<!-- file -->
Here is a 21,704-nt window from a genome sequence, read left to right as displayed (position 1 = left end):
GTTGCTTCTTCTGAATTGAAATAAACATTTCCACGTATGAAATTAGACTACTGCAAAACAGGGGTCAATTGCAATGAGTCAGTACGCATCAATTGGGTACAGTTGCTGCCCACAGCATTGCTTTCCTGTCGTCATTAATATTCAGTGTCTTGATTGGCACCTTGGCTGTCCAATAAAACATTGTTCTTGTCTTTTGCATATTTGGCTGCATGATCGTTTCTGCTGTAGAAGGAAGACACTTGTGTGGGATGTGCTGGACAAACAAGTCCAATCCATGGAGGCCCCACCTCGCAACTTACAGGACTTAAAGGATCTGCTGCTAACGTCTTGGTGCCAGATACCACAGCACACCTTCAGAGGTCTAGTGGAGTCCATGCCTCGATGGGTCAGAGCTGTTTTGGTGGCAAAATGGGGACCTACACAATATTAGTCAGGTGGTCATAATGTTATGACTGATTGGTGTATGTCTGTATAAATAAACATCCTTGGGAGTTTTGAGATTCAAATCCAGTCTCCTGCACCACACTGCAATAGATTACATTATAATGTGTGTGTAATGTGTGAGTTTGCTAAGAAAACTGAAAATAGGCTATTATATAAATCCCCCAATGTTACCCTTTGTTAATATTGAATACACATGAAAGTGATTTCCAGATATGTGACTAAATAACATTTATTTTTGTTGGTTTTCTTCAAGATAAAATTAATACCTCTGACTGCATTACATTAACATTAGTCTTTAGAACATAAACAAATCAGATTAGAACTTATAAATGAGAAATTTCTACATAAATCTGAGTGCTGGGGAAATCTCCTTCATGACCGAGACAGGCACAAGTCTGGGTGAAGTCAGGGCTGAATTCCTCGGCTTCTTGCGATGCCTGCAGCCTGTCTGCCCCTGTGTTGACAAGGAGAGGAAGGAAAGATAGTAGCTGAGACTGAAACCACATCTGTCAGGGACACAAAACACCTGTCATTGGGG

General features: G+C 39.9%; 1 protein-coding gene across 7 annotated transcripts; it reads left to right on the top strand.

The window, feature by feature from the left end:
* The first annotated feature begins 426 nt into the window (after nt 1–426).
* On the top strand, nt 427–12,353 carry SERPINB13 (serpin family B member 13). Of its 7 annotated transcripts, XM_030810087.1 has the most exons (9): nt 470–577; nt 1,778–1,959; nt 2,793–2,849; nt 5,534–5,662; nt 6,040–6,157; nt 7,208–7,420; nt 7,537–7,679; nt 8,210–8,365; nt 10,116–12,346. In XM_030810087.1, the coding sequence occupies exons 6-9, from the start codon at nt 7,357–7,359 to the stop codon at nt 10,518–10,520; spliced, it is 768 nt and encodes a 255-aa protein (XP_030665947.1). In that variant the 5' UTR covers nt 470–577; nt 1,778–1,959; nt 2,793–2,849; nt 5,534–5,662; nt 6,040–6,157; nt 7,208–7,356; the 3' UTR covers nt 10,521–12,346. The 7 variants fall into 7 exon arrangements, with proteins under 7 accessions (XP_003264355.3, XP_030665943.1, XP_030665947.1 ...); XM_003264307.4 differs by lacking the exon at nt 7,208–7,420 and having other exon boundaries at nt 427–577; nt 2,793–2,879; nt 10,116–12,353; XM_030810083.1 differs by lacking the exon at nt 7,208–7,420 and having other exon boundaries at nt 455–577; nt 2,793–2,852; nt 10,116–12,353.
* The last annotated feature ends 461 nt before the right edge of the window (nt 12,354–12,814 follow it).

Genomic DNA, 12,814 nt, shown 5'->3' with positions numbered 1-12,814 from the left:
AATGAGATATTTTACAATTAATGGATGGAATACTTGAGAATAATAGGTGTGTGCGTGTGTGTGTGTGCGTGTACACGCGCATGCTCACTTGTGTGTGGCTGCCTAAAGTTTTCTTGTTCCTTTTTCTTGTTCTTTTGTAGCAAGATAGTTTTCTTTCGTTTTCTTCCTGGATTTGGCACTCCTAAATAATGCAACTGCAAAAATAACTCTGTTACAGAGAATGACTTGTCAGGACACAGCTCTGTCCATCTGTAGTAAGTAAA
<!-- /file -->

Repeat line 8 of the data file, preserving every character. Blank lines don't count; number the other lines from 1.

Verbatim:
Genomic DNA, 12,814 nt, shown 5'->3' with positions numbered 1-12,814 from the left: